- 22 Oct 19
Hot Press was launched in June 1977. In the same month, Elvis gave his last concert. No connection, except that this was the end and the beginning of an era…
John Lennon said that before Elvis there was nothing. After Elvis, nothing was the same.
Perry Como is said to have said that Elvis was a threat to the moral health of the nation. What brighter endorsement could you wish for?
Dial him up singing ‘Lonesome Tonight’, last recorded song ever, slurring, drug-addled, stupidly giggling, and marvel at the shambling majesty even as you ache for what’s lost.
Another thing about Elvis was that he was the most beautiful man in the world. To be as beautiful as that and also as bad was an alluring combination, love potion and lethal poison.
When Pope Paul VI, or it could have been John Paul I, died within a year of Elvis, many of us shrugged. There’d be another pope along in a minute. But there’d never ever be another Elvis.
Dissing the dead pope while singing hosannas to Elvis’s immortality was the pitch-perfect response.
That’s the first thing I think of when I think back on 1977, and the big-bang beginning of Hot Press – an efflorescence of music to match the tumult of the moment. The Radiators, The Boomtown Rats, The Undertones, Stiff Little Fingers. The Sex Pistols were snarling ‘God Save The Queen’ at outraged citizens in England.
The second thing I think of is that back then, there was nowhere in Ireland you could write about abortion without having to signal a shudder of distaste. When Hot Press arrived with a certain insouciance into what I believe is now called “the national conversation”, the axis of argument shifted just a notch. Not a lot, not nearly enough, but enough to make a discernible difference.
The “pro-life” crowd comprised swivel-eyed loons, pious devotees, barking misogynists, victims of nuns and the like. “Go home, ya wife-swopping sodomites,” shrieked a well-known street preacher in one of the most memorable and entertaining occurrences of the campaign.
Wasn’t so entertaining when a squad of fuming zealots followed your partner out of a meeting and all the way along Abbey Street, keeping her within range of their spit.
The referendum of 1983 saw the ban on abortion inserted into the constitution. But the tide of history was turning. Amy Garvey, Terry O’Neill and myself organised Anti-Amendment Music (AAM), with Christy Moore, Mary Coughlan, Paul Brady, Jil Turner, and a chorus of teenage tyros.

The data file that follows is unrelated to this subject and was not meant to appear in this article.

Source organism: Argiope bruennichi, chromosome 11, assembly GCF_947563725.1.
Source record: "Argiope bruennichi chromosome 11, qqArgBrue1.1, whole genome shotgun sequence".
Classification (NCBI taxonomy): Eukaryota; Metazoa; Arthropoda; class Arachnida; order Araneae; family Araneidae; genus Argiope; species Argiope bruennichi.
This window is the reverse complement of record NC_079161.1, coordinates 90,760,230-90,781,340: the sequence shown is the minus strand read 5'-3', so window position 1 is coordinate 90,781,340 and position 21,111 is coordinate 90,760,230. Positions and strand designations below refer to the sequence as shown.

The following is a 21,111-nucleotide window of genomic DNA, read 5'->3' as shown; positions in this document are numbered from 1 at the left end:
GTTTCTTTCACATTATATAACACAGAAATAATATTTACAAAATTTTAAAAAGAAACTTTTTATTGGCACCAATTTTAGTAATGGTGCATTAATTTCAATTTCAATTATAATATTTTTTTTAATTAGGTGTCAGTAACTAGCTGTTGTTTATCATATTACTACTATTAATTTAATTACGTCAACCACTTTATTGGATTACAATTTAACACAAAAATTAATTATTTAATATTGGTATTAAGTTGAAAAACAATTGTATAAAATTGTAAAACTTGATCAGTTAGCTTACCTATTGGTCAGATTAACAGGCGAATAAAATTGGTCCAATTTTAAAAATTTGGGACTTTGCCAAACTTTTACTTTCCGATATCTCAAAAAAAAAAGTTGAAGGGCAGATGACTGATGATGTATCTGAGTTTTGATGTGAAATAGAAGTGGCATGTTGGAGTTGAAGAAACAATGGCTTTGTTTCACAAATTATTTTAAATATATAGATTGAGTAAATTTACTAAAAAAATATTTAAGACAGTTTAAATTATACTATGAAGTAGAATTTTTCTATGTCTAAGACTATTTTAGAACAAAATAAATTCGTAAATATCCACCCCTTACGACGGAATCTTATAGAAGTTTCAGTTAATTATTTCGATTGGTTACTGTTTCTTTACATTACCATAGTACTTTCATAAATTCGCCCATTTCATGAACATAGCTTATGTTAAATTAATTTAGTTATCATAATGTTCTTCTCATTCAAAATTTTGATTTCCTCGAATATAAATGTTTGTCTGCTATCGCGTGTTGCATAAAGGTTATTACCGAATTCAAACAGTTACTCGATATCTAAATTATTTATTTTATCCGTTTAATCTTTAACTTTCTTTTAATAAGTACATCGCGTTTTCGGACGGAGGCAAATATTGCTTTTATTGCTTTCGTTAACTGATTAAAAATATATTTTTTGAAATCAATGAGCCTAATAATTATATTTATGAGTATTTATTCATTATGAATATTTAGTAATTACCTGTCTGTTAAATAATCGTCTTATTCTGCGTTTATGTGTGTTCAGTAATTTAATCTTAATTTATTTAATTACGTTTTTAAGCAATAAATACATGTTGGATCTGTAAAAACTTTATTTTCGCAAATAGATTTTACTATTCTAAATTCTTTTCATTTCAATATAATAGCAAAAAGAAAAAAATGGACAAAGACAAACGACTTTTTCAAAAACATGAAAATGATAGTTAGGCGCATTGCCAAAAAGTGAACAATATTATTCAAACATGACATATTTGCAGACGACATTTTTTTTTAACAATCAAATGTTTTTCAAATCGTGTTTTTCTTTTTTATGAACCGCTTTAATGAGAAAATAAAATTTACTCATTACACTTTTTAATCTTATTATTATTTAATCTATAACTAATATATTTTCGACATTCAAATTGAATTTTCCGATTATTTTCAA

This was the first occasion when Irish musicians assembled in political array. The “official” campaign believed that the point of AAM was to raise funds. But, O’Neill insisted, “We are not here to make money but to make this thing cool.”
The referendum was lost. But the pro-choice movement came away with something of a spring in its step to ease us along the rest of the way. You need a rhythm to march to when the going is rough and the enemy well dug in.
It is fair to say that, more than any other publication in the land, Hot Press kept pace with the change rumbling underneath, heralding the transformation that was to carry the Yes side to victory in last year’s referendum.
The same conversation is now again under way in the North.
Three months ago, the Northern Ireland (Executive Formation) Bill was passed at Westminster. Along the way, it had acquired an amendment insisting on implementation of the recommendations of the UN Committee on the Elimination of Discrimination against Women (CEDAW). These included decriminalisation of abortion.
But abortion is a “devolved matter” – Stormont business, not Westminster’s. For as long as Stormont remained out of action, the abortion law couldn’t be touched. Many found this extremely convenient. The DUP could relax, no need to fight to defend the status quo.
Sinn Fein, still nervous of challenging the local power of the Catholic Church – things work differently up here – was happy enough to leave the issue to London. They could have abortion reform without sullying their hands with sin. As the old republican slogan proclaims, Blame it on the Brits.
It was against this background that a Commons proposal emerged to bypass the zombie Assembly and directly amend a bill so as to strike down the prohibition on women making choices. In deference to devolution, it was stitched in that if the Assembly woke itself up and went back to work by October 21st, the amendment would automatically fall.
“Pro-lifers” have been up in arms ever since, waving placards with pictures of foetuses mysteriously unattached to women and demanding that the DUP and SF set their differences aside and recall the Assembly to ditch the abortion proposal. But neither will, on account of other irresolvable differences.
Come October 22nd then, abortion will be decriminalised in the North.
The trek isn’t over, but the end is in sight.
We shouldn’t underestimate the importance of music in driving society forward. In that sense, Hot Press is a history book.
This is a twisted account of the Hot Press years, but twisted only to make it straight.